By Sherry Rind
Against the dirty clouds he’s no bigger than a word
and the waves of his tinny chirp drift
across the yard before falling noiselessly,
dusting the bare lilac tree without waking it.
He does not know, of course, he can drop dead
at any moment. Nor do I, though I pretend to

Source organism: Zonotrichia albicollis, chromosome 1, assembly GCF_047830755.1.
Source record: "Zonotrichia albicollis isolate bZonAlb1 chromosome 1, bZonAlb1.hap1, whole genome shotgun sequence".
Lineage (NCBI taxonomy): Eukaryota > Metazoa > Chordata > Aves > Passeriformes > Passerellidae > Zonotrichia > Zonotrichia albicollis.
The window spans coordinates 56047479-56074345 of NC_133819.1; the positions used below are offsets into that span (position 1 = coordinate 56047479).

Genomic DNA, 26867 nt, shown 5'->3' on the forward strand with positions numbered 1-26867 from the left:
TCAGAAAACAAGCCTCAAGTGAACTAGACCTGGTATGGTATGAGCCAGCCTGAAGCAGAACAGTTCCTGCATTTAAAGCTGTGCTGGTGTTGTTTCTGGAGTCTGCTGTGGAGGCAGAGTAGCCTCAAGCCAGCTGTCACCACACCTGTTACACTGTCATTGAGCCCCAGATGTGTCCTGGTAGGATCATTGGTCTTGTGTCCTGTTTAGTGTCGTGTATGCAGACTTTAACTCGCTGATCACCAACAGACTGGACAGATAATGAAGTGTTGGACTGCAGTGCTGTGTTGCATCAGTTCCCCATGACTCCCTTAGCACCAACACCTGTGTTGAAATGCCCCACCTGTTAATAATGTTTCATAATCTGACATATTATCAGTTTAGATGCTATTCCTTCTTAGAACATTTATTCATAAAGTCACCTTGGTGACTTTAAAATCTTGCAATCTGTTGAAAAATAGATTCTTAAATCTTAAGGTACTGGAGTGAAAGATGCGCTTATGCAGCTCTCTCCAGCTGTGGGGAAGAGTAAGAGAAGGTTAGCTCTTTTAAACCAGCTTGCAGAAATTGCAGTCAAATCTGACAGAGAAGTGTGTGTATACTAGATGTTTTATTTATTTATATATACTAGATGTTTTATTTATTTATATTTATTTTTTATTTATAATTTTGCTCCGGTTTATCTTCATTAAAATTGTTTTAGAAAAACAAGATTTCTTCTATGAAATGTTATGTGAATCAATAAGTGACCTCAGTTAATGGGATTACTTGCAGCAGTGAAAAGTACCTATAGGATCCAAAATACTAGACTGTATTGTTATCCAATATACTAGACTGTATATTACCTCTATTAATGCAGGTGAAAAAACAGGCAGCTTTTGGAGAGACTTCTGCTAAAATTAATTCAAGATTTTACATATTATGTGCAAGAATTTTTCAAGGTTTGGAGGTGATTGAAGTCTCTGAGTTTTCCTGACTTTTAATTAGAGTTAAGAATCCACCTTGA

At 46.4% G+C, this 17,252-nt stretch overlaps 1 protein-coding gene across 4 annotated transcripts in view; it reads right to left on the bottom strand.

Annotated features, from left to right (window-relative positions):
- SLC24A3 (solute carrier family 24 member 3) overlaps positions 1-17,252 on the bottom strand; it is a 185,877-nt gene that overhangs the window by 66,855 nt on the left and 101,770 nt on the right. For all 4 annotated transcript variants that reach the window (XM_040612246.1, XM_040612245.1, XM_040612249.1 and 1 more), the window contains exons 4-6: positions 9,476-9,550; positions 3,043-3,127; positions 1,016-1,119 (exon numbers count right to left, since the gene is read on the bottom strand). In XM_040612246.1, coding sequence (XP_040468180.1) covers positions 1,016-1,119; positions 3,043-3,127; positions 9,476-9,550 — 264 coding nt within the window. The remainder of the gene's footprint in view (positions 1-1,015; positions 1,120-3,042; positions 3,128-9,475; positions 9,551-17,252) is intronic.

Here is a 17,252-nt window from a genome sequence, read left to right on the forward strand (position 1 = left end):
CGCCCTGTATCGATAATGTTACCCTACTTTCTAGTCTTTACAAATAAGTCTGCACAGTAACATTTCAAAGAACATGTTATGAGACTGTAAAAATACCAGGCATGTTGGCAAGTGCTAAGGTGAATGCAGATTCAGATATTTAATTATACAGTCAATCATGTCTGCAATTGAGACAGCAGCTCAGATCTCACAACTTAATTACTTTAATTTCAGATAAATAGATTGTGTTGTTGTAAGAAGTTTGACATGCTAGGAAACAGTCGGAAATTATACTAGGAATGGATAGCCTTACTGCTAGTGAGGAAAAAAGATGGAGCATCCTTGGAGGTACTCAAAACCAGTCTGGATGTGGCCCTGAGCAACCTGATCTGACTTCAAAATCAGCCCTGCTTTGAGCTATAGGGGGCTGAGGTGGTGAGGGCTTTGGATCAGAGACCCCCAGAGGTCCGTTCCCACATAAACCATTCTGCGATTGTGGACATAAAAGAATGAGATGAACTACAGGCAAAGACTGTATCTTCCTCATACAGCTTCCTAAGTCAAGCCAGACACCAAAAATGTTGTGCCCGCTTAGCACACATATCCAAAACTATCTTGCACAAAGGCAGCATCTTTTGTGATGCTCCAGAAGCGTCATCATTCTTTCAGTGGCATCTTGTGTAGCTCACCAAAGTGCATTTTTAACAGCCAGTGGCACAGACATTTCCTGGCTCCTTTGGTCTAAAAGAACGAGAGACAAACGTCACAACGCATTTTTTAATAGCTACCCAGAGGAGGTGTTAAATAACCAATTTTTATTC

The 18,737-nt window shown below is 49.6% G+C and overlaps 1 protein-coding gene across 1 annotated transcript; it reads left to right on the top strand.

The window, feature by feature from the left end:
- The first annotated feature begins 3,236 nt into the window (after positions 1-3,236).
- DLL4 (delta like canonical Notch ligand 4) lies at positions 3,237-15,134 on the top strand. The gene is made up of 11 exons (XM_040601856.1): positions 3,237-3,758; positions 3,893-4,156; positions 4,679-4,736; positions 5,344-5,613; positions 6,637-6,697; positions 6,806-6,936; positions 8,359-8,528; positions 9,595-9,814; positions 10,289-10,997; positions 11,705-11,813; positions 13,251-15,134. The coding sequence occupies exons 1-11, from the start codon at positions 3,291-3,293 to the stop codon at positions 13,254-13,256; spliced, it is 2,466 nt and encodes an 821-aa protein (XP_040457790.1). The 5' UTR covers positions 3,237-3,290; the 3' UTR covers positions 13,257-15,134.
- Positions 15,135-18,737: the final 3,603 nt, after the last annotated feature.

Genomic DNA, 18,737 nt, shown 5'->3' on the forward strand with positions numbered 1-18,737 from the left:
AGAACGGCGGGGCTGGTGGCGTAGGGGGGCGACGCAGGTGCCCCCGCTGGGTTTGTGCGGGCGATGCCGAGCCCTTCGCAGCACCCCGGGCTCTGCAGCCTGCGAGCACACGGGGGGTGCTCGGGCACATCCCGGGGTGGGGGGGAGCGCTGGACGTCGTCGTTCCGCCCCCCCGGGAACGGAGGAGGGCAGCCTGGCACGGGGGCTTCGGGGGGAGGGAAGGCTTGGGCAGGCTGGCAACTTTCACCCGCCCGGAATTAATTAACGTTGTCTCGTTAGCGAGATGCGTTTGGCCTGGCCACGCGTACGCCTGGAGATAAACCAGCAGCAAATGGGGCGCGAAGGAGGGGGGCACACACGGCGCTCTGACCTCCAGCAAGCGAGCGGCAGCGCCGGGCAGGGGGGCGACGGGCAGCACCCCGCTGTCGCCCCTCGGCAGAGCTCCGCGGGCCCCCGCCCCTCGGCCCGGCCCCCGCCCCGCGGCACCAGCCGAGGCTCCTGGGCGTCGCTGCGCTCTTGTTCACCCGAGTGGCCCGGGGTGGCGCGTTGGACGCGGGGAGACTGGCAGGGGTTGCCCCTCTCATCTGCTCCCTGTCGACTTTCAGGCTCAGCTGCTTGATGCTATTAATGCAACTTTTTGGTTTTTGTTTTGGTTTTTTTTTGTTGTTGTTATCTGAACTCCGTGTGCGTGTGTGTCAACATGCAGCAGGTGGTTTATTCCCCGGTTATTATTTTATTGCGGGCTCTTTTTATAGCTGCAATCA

imagine it for both of us. Each time
I step outside, I look for him. He has important work
just staying alive, keeping his carbon burning.
How can he be alive at all, a hummingbird in January
in the north where no flowers bloom
but the forced hyacinths and orchids behind glass
in our houses where they make a pretense of spring?
Perhaps a neighbor has put up a feeder of sugar-water;
perhaps my yard has such unbearable sweetness
that he cannot leave.
Copyright Rind 2016